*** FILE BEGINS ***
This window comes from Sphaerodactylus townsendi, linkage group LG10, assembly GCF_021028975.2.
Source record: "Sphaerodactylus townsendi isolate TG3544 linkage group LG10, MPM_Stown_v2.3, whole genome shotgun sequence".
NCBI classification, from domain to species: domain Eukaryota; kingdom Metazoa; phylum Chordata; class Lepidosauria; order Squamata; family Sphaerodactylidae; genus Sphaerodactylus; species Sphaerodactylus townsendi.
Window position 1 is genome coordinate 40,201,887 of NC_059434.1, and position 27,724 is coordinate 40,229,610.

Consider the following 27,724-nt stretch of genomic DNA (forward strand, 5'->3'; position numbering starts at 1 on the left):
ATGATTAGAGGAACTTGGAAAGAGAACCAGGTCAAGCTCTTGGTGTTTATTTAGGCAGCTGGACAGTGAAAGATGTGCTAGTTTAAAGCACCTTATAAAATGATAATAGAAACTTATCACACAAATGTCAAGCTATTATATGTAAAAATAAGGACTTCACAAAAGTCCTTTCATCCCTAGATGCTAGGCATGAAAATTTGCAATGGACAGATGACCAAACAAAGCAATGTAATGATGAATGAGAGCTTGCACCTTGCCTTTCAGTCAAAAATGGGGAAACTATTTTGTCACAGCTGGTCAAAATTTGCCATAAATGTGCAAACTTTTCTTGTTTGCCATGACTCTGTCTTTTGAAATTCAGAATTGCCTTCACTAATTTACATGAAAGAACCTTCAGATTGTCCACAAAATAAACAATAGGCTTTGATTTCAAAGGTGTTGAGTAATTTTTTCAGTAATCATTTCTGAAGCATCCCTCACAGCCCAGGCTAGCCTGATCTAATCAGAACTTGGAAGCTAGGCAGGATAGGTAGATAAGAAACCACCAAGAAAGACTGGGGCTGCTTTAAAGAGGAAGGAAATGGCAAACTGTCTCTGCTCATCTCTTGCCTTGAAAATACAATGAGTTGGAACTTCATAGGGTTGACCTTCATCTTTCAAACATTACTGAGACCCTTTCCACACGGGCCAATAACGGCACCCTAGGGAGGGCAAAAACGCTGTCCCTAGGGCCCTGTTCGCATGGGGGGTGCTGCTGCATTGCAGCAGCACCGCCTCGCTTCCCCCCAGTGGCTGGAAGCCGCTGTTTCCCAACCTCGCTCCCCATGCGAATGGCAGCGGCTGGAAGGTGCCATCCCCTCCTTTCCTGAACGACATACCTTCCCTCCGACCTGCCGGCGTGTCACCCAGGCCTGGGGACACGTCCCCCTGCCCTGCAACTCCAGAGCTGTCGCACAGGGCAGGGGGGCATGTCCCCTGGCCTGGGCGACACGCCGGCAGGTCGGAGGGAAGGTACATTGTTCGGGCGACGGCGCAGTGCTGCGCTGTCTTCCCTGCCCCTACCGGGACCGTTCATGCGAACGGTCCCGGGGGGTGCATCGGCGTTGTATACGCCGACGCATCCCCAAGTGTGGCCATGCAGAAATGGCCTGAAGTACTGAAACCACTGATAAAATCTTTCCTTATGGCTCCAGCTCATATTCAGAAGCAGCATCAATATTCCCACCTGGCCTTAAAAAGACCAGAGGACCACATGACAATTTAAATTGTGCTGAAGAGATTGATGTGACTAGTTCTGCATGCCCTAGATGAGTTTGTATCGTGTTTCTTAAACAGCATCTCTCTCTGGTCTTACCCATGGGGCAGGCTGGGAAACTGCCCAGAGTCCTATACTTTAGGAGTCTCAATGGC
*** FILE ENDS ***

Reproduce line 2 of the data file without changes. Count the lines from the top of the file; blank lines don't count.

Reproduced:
Source record: "Sphaerodactylus townsendi isolate TG3544 linkage group LG10, MPM_Stown_v2.3, whole genome shotgun sequence".